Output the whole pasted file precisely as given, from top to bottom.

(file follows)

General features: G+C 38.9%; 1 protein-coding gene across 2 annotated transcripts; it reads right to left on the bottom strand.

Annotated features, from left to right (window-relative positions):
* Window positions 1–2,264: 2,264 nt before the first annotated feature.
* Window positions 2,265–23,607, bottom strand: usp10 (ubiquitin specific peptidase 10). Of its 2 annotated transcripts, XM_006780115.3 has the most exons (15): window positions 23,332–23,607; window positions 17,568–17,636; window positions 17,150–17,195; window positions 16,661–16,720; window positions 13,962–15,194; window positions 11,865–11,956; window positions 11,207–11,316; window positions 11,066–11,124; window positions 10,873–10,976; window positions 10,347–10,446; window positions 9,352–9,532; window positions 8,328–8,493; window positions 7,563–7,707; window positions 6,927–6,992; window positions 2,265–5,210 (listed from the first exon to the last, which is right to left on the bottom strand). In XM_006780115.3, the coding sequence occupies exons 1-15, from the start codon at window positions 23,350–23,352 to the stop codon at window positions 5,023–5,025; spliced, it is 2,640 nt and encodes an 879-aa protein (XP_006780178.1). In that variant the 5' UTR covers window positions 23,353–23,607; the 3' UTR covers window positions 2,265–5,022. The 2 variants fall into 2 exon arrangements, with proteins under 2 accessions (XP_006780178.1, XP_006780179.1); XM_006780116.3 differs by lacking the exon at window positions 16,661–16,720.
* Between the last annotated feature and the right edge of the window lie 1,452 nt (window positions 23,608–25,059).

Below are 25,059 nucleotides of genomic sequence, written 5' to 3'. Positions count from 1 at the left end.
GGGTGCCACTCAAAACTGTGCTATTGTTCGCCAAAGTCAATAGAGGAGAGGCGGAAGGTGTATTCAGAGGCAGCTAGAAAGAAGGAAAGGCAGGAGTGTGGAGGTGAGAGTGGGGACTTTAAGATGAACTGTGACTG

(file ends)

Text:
General features: G+C 38.9%; 1 protein-coding gene across 2 annotated transcripts; it reads right to left on the bottom strand.

Annotated features, from left to right (window-relative positions):
* Window positions 1–2,264: 2,264 nt before the first annotated feature.
* Window positions 2,265–23,607, bottom strand: usp10 (ubiquitin specific peptidase 10). Of its 2 annotated transcripts, XM_006780115.3 has the most exons (15): window positions 23,332–23,607; window positions 17,568–17,636; window positions 17,150–17,195; window positions 16,661–16,720; window positions 13,962–15,194; window positions 11,865–11,956; window positions 11,207–11,316; window positions 11,066–11,124; window positions 10,873–10,976; window positions 10,347–10,446; window positions 9,352–9,532; window positions 8,328–8,493; window positions 7,563–7,707; window positions 6,927–6,992; window positions 2,265–5,210 (listed from the first exon to the last, which is right to left on the bottom strand). In XM_006780115.3, the coding sequence occupies exons 1-15, from the start codon at window positions 23,350–23,352 to the stop codon at window positions 5,023–5,025; spliced, it is 2,640 nt and encodes an 879-aa protein (XP_006780178.1). In that variant the 5' UTR covers window positions 23,353–23,607; the 3' UTR covers window positions 2,265–5,022. The 2 variants fall into 2 exon arrangements, with proteins under 2 accessions (XP_006780178.1, XP_006780179.1); XM_006780116.3 differs by lacking the exon at window positions 16,661–16,720.
* Between the last annotated feature and the right edge of the window lie 1,452 nt (window positions 23,608–25,059).

Below are 25,059 nucleotides of genomic sequence, written 5' to 3'. Positions count from 1 at the left end.
GGGTGCCACTCAAAACTGTGCTATTGTTCGCCAAAGTCAATAGAGGAGAGGCGGAAGGTGTATTCAGAGGCAGCTAGAAAGAAGGAAAGGCAGGAGTGTGGAGGTGAGAGTGGGGACTTTAAGATGAACTGTGACTG